“A political thriller written and shot so closely to the contemporary situation in pre-dictatorship Uruguay, it was almost a documentary. Starring Yves Montand and a large number of abducted Volkswagens.” A movie by Costa Gavras, 1972.
This fierce thriller by the Greek director Costa-Gavras remains one of the most crucial films of the 70s. Reading a report in a French newspaper about an American advisor named Dan Mitrione whose speciality was in “traffic and communications” and “public safety” had been kidnapped in Uruguay, director Costa-Gavras decided to go to Montevideo and do his own investigation. The results are incredible, as it becomes clear that Mitrione was actually a CIA Counter-insurgency expert who was training the Uruguayan police in brutal torture techniques. When this film came out it was attacked by the American government as a pack of scandalous lies, but within a few years everyone had to admit it was actually true. Interestingly enough, the so-called terrorist organization that kidnapped Mitrione was the Tupamaro guerrillas (and José Mujica, the current president of Uruguay, was a member). When this dynamic and gripping film hit the screens, it inspired many rebel groups to do the same… from the Weather Underground organization in America, to the Badder-Meinhof group in Germany. Starring Yves Montand as the Americano, and a delirious music score by Greek composer Mikis Theodorakis.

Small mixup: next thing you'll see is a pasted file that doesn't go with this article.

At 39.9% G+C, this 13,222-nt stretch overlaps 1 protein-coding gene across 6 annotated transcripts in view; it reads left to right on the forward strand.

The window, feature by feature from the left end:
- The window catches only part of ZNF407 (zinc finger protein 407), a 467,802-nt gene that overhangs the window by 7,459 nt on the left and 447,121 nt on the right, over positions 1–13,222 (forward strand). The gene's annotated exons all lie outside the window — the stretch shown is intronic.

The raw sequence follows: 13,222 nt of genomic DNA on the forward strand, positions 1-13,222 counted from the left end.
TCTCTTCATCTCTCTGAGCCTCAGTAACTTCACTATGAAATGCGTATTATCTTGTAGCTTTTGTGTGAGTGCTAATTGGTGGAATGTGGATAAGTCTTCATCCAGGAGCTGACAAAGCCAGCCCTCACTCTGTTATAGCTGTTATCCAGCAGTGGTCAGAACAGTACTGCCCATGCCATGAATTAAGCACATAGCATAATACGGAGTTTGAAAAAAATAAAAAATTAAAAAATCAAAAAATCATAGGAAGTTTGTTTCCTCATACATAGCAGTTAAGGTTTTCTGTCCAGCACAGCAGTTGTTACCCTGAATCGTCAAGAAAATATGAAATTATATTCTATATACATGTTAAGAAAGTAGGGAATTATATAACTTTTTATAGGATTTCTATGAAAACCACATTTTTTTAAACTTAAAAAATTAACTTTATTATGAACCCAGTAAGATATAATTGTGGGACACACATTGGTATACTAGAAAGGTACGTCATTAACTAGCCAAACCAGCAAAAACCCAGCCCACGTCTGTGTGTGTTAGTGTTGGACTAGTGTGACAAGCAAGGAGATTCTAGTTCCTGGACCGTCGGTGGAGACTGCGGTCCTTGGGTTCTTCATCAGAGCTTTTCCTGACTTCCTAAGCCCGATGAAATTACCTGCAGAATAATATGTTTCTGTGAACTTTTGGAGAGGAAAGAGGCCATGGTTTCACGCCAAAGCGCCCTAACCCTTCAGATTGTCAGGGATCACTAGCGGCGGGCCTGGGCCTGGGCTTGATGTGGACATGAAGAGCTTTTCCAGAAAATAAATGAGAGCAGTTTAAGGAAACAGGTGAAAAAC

In French, with English subtitles.